Here’s some advice from residents who’ve been in your shoes.
1. “Know Who You Are”
“You’re trying to find a program that will be your home for the next few years and that will help you follow your dreams,” says Ellen Snyder, a fourth-year resident in the University of Ottawa Public Health and Preventive Medicine program. Because of this, it’s really important to know who you are as a person and what your goals are. “Make sure you know yourself, your values, your aspirations and your quirks,” says Snyder. It’s also important to think about what type of learning environment will help you thrive and what kind of people help bring out the best in you. “Seek that out in your program.”
2. “Put Your Health First”
There’s a high risk of burnout at this stage of your life, says Julia Buthmann, a second-year family medicine resident at the University of Ottawa. “My number one piece of advice to students is to take care of your physical, mental and social well-being,” she says. In order to get through the whole process — from electives, to application, to interviews and then waiting to find out if you’ve been matched with a program — she recommends students seek the support of family, friends and classmates, and to schedule in exercise and downtime. “These activities shouldn’t wait until after CaRMs.”
3. “Harness Your Nerves”
When it comes to interviews, accept the fact that you are going to be nervous, suggests Jaylynn Arcand, a fourth year psychiatry resident at the University of Calgary. “Relaxing or calming down is not the goal before or during an interview. Because the interview is important to you, your heart is going to race and you’ll feel jittery no matter what,” she explains. “These are your body’s physical reactions to an important situation. They are not meant to get in the way of your goals — they are meant to energize you for the task at hand.”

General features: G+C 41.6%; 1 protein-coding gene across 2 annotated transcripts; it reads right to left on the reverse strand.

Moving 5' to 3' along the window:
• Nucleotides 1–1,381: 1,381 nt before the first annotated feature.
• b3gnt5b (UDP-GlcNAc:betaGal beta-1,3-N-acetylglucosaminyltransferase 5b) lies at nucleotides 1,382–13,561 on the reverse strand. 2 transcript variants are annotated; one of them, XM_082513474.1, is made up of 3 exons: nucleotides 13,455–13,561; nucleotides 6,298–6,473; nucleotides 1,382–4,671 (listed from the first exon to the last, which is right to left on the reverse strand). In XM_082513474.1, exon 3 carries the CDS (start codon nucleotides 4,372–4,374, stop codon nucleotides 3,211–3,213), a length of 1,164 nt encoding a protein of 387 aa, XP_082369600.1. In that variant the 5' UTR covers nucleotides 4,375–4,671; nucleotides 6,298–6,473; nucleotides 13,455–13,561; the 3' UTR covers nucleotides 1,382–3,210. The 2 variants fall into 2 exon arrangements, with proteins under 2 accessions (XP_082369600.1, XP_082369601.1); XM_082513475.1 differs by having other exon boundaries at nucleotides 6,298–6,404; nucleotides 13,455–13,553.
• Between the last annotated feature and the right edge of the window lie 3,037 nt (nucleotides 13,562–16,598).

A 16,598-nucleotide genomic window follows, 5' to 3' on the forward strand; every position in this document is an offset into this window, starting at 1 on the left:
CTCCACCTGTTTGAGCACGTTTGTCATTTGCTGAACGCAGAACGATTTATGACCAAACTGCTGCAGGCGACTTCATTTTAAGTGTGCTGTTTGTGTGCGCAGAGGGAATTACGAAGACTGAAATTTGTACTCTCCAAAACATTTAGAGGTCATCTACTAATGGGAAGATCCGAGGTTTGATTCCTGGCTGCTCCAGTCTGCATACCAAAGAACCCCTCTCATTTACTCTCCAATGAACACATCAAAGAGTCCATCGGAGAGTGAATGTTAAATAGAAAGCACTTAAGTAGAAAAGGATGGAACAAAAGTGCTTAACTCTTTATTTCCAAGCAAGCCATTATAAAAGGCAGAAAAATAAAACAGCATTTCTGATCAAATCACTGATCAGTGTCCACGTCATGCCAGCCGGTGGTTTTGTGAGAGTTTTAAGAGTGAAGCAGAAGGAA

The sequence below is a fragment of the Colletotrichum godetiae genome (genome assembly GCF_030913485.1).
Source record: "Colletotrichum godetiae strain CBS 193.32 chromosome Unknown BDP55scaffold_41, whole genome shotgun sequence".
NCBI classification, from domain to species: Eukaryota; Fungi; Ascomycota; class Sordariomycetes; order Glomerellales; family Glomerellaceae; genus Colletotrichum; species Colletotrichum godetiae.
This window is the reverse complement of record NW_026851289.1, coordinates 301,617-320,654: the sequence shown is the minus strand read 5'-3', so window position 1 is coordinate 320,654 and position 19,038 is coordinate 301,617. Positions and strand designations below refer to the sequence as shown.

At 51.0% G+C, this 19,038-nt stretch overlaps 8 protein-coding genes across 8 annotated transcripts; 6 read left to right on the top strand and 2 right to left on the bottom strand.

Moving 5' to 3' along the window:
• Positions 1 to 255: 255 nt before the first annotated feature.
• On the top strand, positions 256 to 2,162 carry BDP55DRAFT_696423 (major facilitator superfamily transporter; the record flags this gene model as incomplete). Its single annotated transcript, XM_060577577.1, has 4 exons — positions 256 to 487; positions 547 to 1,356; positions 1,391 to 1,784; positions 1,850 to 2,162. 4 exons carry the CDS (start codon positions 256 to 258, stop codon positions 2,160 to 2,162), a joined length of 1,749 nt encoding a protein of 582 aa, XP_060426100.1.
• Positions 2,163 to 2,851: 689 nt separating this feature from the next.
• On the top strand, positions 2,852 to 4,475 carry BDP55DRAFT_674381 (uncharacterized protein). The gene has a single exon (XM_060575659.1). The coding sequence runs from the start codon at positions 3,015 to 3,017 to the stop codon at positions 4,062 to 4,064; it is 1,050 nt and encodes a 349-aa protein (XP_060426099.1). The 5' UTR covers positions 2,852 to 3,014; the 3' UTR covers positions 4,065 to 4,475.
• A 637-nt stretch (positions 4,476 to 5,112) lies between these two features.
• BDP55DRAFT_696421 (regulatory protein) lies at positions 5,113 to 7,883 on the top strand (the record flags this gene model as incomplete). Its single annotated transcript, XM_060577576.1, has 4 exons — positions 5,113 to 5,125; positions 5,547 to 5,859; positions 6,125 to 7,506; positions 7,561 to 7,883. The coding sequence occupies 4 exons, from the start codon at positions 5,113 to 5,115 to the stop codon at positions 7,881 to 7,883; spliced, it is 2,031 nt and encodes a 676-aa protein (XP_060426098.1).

She recommends candidates practice re-labeling these physical feelings as “excitement” rather than nervousness. “Once you do that, you no longer have to worry about hiding those reactions from interviewers because that excitement is exactly what you want to shine through!”
4. “Be the Kindest Version of Yourself”
If you’ve heard it once, you’ve heard it a thousand times: “Be yourself.” Sofia Nene, a fourth-year geriatric medicine resident at McGill University takes that further. “Be yourself, but be the best, kindest version of yourself,” say Nene, who has also been on the other side of the table, as an interviewer. “Programs are looking for residents that they can work with for the duration of their residency — so it’s important to be yourself and let your personality shine through. Interviewers can tell when a candidate is over rehearsed or not genuine in their answers,” she says.
5. “Consider the Whole Package”
After your interviews, you’re going to have to rank the programs in order of preference. When doing that, Franco Rizzuti, a fourth-year Public Health & Preventive Medicine resident at the University of Calgary, says you should strongly consider the current residents in the program.
“Residency is more than just the training program, or the city, it is also about the people. Residency is a team sport, and your co-residents are going to become more than just colleagues, they will become your closest friends, and confidants,” he explains. When going through the interview process, get to know the residents, he suggests. “Getting to know these folks, and picturing if you see yourself ‘fitting’ with the group is an important consideration when developing your rank order list.”
Yes, CaRMS is a stressful time. But it’s also exciting – it will determine the course of your future. Stay true to yourself and you’ll make it through just fine.
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